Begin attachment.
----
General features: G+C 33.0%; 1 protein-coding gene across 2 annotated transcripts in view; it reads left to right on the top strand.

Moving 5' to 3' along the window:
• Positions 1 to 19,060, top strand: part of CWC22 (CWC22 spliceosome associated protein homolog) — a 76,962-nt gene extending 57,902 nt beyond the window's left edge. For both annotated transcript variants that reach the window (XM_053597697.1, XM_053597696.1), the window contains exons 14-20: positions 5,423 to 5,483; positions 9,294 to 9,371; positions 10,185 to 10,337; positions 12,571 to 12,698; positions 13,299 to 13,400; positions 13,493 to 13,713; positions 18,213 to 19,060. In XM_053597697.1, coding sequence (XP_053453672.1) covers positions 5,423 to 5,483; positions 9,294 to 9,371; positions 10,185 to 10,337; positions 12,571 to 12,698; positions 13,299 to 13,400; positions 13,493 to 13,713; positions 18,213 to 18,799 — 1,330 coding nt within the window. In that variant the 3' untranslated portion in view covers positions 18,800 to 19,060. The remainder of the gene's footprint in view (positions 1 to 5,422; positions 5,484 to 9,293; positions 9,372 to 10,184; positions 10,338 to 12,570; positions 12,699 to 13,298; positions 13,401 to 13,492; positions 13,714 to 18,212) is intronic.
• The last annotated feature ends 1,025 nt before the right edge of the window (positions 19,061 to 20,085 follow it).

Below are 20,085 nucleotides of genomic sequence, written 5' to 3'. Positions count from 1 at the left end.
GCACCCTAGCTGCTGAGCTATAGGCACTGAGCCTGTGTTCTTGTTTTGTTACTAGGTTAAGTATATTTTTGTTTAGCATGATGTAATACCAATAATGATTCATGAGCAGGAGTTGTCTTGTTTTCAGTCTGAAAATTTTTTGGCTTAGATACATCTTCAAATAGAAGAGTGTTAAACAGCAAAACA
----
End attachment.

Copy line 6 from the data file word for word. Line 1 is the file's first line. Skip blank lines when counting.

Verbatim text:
GCACCCTAGCTGCTGAGCTATAGGCACTGAGCCTGTGTTCTTGTTTTGTTACTAGGTTAAGTATATTTTTGTTTAGCATGATGTAATACCAATAATGATTCATGAGCAGGAGTTGTCTTGTTTTCAGTCTGAAAATTTTTTGGCTTAGATACATCTTCAAATAGAAGAGTGTTAAACAGCAAAACA